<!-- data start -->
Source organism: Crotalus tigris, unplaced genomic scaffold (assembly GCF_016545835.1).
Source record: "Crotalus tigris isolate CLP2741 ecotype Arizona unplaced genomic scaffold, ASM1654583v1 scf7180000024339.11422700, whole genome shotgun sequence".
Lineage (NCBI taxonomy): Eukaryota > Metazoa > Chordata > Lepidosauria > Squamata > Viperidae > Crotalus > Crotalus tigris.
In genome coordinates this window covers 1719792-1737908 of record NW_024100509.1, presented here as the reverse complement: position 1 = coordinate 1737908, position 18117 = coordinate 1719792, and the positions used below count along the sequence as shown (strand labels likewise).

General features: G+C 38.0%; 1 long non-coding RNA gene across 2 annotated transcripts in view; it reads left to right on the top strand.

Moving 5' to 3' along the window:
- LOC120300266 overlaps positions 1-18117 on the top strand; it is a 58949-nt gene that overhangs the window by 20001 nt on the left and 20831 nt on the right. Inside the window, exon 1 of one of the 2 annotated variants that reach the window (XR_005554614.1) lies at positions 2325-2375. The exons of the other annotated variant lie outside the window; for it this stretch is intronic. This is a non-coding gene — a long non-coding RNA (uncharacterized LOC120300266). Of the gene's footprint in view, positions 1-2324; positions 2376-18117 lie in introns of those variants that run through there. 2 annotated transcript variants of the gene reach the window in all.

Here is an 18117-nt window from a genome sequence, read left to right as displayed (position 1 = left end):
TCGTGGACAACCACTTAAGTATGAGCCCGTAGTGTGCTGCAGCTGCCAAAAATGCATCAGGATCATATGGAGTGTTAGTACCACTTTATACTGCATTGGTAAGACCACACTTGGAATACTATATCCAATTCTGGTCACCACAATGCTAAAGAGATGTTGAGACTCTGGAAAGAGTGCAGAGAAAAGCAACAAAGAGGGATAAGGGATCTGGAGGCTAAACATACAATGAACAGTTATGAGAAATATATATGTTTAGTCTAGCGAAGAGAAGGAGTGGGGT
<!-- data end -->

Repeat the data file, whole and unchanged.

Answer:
Source organism: Crotalus tigris, unplaced genomic scaffold (assembly GCF_016545835.1).
Source record: "Crotalus tigris isolate CLP2741 ecotype Arizona unplaced genomic scaffold, ASM1654583v1 scf7180000024339.11422700, whole genome shotgun sequence".
Lineage (NCBI taxonomy): Eukaryota > Metazoa > Chordata > Lepidosauria > Squamata > Viperidae > Crotalus > Crotalus tigris.
In genome coordinates this window covers 1719792-1737908 of record NW_024100509.1, presented here as the reverse complement: position 1 = coordinate 1737908, position 18117 = coordinate 1719792, and the positions used below count along the sequence as shown (strand labels likewise).

General features: G+C 38.0%; 1 long non-coding RNA gene across 2 annotated transcripts in view; it reads left to right on the top strand.

Moving 5' to 3' along the window:
- LOC120300266 overlaps positions 1-18117 on the top strand; it is a 58949-nt gene that overhangs the window by 20001 nt on the left and 20831 nt on the right. Inside the window, exon 1 of one of the 2 annotated variants that reach the window (XR_005554614.1) lies at positions 2325-2375. The exons of the other annotated variant lie outside the window; for it this stretch is intronic. This is a non-coding gene — a long non-coding RNA (uncharacterized LOC120300266). Of the gene's footprint in view, positions 1-2324; positions 2376-18117 lie in introns of those variants that run through there. 2 annotated transcript variants of the gene reach the window in all.

Here is an 18117-nt window from a genome sequence, read left to right as displayed (position 1 = left end):
TCGTGGACAACCACTTAAGTATGAGCCCGTAGTGTGCTGCAGCTGCCAAAAATGCATCAGGATCATATGGAGTGTTAGTACCACTTTATACTGCATTGGTAAGACCACACTTGGAATACTATATCCAATTCTGGTCACCACAATGCTAAAGAGATGTTGAGACTCTGGAAAGAGTGCAGAGAAAAGCAACAAAGAGGGATAAGGGATCTGGAGGCTAAACATACAATGAACAGTTATGAGAAATATATATGTTTAGTCTAGCGAAGAGAAGGAGTGGGGT